One more terror suspect arrested in Hyderabad; HuT activities under probe

Mohammed Salman, a daily wage worker, is an accused along with the five persons arrested on Tuesday in Hyderabad in an Unlawful Activities (Prevention) Act (UAPA) case

One more terror suspect arrested in Hyderabad; HuT activities under probe

HYDERABAD: One more terror suspect hailing from Jawahar Nagar was arrested in Hyderabad on Wednesday in a joint operation carried out by the Telangana police and Madhya Pradesh police. Mohammed Salman, a daily wage worker, is an accused, along with the five persons arrested on Tuesday in Hyderabad, in an Unlawful Activities (Prevention) Act (UAPA) case registered by the Bhopal police. With this, the number of the terror suspects detained in the two-day crackdown here rose to six.

Salman slipped out of the police dragnet on Tuesday when his house in Jawahar Nagar was raided on Tuesday. He was however captured on Wednesday before being shifted to Bhopal. The Madhya Pradesh police had earlier arrested 11 persons in connection with the same case and based on the leads provided by them, they carried out the raids in Hyderabad since Tuesday. Before the arrest of Salman, the police teams involved in the joint operation detained five suspects – Mohammed Saleem (41), Mohammed Abbas Ali (36), Abdur Rahman (33), Mohammed Hameed (30) and Sheikh Junaid (31) – on Tuesday.

The terror suspects came under the radar of the Indian intelligence agencies and subsequently the Bhopal police for their alleged links to Hizb-ur-Tahrir, an international terror organisation. All those arrested in Bhopal and now in Hyderabad are accused of being in touch with the outfit through social media platforms and encrypted communications applications supported on mobile phones.

HuT deadlier than dreaded ISIS?

Hizb-ut-Tahrir (HuT) is an outfit that, as per some perception, is threatening to become more dangerous than the ISIS, a proscribed terror organisation. With its tentacles (read network) spread across more than 50 countries, the outfit was banned by at least 16 countries. In India, the organisation aspires to establish Islamic Shariah rule by banishing the democratic governance system. To realise its nefarious objective, the organisation chose Madhya Pradesh as its primary base and began its activities in a fragmented manner. HuT trains its members to propagate the idea of Islam among youth and brainwash them against the current governance system to portray it as a failure and anti-Islamic. The members wanted to create a rebel group by turning the youths into disgruntled elements by injecting lies into their heads.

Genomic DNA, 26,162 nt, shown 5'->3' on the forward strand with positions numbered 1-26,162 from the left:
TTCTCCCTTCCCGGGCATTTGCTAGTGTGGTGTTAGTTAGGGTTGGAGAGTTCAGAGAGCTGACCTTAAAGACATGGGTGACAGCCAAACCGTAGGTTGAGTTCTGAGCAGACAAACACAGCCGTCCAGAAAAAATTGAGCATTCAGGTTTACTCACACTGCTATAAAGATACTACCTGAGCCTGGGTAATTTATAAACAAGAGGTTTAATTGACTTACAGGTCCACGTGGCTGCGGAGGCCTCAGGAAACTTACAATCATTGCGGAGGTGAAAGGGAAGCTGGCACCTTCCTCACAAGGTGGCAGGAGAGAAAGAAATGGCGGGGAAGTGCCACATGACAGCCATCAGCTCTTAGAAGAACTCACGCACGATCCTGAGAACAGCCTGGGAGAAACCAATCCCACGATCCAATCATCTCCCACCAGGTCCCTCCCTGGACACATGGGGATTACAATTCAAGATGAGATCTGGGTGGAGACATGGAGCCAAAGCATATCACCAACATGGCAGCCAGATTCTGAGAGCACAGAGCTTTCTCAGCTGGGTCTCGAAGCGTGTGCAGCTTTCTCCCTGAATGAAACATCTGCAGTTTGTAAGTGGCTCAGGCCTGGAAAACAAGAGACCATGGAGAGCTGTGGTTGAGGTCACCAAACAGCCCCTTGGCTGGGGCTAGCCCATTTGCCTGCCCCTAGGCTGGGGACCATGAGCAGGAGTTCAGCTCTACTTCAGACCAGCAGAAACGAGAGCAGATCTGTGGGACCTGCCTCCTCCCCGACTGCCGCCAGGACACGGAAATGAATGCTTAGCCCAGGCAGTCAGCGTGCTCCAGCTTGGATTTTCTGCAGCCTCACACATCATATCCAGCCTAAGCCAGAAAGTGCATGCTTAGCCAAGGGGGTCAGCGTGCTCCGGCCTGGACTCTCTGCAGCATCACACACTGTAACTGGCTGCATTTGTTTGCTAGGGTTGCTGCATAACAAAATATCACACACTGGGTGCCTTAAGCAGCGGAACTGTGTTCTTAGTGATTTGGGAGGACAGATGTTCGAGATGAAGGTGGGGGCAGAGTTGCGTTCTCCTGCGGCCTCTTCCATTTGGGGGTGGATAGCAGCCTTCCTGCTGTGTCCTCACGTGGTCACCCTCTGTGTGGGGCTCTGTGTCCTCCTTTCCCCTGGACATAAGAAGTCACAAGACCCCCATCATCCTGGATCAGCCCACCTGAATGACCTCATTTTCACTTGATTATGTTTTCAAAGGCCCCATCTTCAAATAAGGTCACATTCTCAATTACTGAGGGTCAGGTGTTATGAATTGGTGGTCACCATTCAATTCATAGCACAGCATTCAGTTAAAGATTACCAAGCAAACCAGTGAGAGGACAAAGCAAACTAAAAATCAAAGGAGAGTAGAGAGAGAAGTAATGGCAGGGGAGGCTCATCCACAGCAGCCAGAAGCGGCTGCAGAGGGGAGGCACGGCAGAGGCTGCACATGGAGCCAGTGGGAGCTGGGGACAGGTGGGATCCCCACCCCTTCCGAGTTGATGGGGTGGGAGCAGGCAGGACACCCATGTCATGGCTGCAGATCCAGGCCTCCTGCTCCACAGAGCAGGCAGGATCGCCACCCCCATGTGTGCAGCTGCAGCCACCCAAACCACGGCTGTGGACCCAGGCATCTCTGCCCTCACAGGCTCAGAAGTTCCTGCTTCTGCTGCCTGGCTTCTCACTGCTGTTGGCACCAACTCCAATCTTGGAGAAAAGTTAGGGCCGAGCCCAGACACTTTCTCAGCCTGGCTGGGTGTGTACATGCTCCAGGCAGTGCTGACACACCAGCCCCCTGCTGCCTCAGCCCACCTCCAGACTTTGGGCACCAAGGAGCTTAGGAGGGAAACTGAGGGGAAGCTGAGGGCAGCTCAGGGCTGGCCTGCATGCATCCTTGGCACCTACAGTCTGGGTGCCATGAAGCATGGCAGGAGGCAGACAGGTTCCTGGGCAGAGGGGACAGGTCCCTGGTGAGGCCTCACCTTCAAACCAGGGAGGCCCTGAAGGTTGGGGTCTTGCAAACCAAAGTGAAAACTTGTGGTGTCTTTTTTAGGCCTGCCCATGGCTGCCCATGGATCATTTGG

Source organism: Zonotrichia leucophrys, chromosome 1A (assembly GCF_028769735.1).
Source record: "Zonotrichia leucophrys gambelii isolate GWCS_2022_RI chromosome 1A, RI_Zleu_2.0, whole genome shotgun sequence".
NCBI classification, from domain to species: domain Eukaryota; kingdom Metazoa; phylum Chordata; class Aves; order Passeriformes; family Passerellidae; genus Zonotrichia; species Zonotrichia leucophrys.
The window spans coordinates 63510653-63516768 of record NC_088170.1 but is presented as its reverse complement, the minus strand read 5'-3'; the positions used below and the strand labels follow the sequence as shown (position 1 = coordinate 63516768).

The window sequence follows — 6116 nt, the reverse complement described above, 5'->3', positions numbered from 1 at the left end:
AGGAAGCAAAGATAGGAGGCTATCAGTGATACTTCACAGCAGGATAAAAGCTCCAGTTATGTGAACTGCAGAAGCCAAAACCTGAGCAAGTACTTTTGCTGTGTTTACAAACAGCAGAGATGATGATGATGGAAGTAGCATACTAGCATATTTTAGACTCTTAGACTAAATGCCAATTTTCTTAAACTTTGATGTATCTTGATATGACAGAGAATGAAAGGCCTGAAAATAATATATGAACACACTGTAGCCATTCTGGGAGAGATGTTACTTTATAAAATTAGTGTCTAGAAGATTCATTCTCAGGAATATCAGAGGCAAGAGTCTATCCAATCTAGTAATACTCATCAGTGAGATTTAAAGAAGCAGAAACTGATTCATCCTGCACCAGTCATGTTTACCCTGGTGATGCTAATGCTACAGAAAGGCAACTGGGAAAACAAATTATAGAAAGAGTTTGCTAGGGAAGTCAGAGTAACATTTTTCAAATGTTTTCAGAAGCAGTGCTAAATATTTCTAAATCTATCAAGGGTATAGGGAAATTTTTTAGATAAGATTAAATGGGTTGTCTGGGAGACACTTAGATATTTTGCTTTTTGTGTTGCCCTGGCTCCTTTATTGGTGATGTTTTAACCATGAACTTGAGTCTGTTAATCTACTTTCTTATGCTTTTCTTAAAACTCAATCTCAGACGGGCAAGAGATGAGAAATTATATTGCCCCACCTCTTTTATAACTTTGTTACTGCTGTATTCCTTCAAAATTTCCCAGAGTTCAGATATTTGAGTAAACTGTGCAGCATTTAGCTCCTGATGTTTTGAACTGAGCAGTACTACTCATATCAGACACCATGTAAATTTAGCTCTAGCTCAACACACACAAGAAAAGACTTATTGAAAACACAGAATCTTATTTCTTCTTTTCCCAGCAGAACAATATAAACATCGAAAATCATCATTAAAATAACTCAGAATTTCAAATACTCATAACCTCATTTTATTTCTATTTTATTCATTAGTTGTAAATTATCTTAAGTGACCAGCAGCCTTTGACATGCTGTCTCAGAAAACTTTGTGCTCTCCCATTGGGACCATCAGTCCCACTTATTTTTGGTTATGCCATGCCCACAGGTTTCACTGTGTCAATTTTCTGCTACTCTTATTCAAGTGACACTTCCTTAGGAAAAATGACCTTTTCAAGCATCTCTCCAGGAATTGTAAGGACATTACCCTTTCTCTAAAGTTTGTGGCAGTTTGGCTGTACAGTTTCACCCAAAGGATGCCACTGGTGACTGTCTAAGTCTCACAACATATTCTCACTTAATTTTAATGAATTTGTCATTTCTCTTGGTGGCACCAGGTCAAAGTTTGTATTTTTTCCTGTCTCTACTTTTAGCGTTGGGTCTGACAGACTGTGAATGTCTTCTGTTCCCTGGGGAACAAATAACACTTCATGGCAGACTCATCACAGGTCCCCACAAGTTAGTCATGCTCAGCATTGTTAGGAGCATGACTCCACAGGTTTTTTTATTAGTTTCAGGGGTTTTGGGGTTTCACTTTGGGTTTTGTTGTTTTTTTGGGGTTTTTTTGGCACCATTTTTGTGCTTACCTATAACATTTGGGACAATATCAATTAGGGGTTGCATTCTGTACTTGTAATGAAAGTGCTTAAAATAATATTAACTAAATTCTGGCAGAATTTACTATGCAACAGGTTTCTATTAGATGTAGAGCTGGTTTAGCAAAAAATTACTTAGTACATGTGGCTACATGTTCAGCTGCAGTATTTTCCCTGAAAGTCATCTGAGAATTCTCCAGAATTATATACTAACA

The organisation works towards its ultimate objective of enrolling youths in hordes by selling this idea and eventually prepare them for ‘jihad’. HuT has asked its members in India to mobilise resources and money in the form of donations for it to undertake its activities. Instilling fear among the general public by carrying out major terror strikes in big cities and crowded places is a classic intent as part of its modus operandi. They came under the radar of the intelligence agencies as they were planning to target big cities of Madhya Pradesh.

According to a previous press release by the National Investigation Agency (NIA), the UAPA case pertained to the conduct of secret ‘bayaan’ classes by the HuT members. “It was meant for radicalising youths to establish an Islamic state or caliphate and enforce the constitution written by radical Islamic preacher and HuT founder Taqi al Din al Nabhani,” the NIA release stated.

Three of the terror suspects, detained in the operation, are said to be revert-Muslims (converted Muslims), one of them being known for his Islamic classes and actively helping new revert Muslims in administrative matters. He is believed to be also on the radar of the Telangana police besides the central law enforcement agencies.

According to several agencies, HuT managed to evade global scrutiny even while spreading its ideology and was becoming a more dangerous ‘terrorist outfit’ than the dreaded ISIS. With inputs from global security agencies, India is aware of its expansion plans.

Founded in Jerusalem in 1952 and headquartered in London, the group has branches in Central Asia, Europe, South Asia and Southeast Asia, particularly in Indonesia, where it has managed to garner great influence, according to the reports of various global agencies.

In South Asia, HuT has a significant presence in Pakistan and Bangladesh. HuT claims to have organised a demonstration in 2010 at Batla House in Delhi in protest against Israel’s alleged atrocities. This was said to be one of the last reported HuT activities in India, according to security experts. The detained individuals are being questioned to elicit more information about the terror outfit.

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